Electricity is not just an electric chair
There are electrical appliances everywhere, but, if we look into what they actually do, we will discover that electricity is required as electricity only in extreme and special cases, such as the electric chair and perhaps a few other special laboratory instruments.
In practice, we need electricity only to produce from it light (bulbs), heat (stoves, kettles, electric blankets, toasters, microwaves...), force and movement (electro-magnets, fan motors, mixers, washing machines, dryers...), sounds (loudspeakers, stereo systems) and data transfer (telephones, faxes...).
The greatness of electricity lies in its ability to change into different forms of usable energy. But that is not all: Electricity can also flow from one place to another with the greatest ease, along relatively thin wires. And most important of all: it is very easy to control the flow of the electricity. It is so easy, in fact, that with the turn of a switch we can operate in one go ten or a hundred and even a thousand light bulbs or fans, or ovens or any other electrical appliance in the home.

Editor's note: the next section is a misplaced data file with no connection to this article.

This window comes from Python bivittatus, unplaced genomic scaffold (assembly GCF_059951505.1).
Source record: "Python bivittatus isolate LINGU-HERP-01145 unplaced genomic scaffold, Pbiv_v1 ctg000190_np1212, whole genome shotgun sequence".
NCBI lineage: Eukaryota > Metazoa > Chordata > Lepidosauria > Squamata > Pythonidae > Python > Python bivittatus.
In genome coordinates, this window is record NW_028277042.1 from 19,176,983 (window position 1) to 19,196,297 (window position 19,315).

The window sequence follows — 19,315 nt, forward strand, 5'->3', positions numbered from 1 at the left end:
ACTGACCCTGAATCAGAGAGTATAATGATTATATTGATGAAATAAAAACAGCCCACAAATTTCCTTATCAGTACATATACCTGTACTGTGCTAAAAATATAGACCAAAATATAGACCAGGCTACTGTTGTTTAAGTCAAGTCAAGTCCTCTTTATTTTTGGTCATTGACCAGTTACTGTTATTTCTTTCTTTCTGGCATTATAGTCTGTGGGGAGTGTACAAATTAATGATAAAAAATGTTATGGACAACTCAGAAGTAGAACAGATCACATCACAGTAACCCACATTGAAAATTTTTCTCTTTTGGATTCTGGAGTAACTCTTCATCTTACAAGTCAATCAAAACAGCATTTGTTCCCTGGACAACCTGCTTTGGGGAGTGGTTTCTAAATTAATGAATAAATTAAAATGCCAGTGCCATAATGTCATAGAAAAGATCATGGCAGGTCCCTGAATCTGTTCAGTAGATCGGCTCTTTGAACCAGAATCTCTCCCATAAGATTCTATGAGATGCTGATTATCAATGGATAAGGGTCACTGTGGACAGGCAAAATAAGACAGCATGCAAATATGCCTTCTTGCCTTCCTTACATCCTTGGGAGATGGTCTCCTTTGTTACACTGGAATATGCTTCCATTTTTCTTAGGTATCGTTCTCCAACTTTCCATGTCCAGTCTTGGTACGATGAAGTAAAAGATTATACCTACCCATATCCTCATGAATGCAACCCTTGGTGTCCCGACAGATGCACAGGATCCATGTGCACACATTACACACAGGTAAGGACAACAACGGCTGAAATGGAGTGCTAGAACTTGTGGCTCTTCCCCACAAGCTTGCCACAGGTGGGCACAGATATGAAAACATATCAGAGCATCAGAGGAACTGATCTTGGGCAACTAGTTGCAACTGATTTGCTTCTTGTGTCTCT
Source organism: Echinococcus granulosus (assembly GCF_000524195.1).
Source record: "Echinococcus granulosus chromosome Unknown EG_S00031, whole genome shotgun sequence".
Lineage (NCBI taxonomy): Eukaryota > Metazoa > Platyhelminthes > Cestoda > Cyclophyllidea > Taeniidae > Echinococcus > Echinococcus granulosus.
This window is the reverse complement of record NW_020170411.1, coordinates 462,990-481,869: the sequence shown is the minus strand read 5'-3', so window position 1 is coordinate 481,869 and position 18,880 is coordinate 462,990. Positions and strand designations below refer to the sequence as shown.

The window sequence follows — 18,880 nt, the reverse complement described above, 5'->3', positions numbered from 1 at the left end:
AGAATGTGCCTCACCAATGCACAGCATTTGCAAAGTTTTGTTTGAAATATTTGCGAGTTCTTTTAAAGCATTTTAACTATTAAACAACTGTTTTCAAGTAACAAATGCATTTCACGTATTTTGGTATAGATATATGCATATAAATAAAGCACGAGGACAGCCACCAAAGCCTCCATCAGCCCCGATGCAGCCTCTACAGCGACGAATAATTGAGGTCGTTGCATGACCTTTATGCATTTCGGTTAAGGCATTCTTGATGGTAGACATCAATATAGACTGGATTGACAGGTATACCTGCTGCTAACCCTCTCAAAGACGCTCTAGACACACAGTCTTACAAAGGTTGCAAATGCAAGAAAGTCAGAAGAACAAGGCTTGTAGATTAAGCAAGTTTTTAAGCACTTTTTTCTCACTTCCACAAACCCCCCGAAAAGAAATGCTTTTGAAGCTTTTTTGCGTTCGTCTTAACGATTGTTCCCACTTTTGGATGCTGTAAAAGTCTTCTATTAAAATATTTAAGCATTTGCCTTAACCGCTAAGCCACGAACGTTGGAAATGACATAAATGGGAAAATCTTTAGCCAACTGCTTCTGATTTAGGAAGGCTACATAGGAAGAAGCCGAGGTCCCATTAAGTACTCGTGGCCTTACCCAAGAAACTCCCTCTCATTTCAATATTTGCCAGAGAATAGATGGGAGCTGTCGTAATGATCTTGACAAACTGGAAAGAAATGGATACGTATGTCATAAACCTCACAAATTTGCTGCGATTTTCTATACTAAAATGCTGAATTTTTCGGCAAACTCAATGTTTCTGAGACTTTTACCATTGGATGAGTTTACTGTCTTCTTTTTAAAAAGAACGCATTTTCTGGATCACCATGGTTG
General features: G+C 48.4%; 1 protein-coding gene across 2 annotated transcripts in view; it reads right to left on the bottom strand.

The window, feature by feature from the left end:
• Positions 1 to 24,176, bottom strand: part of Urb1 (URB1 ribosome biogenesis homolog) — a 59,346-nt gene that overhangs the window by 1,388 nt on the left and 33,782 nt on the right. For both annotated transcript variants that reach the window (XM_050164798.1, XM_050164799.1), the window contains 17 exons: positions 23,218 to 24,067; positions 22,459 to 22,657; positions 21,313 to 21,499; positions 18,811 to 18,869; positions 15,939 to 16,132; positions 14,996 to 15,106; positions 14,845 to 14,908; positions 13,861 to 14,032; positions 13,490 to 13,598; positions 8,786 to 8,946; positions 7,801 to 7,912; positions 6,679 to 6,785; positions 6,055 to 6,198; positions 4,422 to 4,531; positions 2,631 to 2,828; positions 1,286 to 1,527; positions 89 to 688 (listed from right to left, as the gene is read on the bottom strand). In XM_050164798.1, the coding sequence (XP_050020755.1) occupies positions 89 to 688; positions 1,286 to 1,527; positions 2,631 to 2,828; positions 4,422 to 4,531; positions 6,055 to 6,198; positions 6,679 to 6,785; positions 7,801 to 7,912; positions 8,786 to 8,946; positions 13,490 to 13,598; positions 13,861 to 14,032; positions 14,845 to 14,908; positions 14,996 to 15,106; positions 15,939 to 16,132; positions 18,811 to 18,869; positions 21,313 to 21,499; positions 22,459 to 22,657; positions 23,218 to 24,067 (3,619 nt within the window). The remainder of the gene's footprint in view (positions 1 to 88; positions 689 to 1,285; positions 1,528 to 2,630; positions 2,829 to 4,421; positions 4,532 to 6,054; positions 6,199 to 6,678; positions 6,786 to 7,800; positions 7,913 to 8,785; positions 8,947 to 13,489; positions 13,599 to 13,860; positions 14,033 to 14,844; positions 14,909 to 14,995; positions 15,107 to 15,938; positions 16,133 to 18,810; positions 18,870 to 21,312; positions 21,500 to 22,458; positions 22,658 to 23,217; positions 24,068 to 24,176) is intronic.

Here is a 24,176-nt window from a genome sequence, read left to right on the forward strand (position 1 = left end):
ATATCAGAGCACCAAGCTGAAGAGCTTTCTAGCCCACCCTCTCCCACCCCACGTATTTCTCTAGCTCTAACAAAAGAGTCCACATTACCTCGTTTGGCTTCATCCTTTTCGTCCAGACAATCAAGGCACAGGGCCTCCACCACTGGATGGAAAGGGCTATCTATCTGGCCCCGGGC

Until 150 years ago, electricity was a sort of charm, a form of magic, that could be used to attract objects to each other or to ignite flashes and sparks. At the Exhibition you will be able to see how electricity has become "fuel" that moves nearly the whole of technology. You will be able to see the principles lying behind the various electric light bulbs; learn how a strong electric current can turn even the air into a magnet or can make an aluminum ring fly; you will see how an electric motor and a dynamo work and whether there is any difference between them; you will see how gas lights up when an electric current flows through it, and you will even be able to change the type of gas and, with it, the color of the light. You will be able to understand how a micro-wave oven works and hear the electric currents flowing in your own body. You will be able to switch on bulbs that are not connected with any electrical wires and you will also be able to electrocute yourselves with a weak current that is not dangerous (don't try it at home!!!).
(Illustration: Noa Lazar)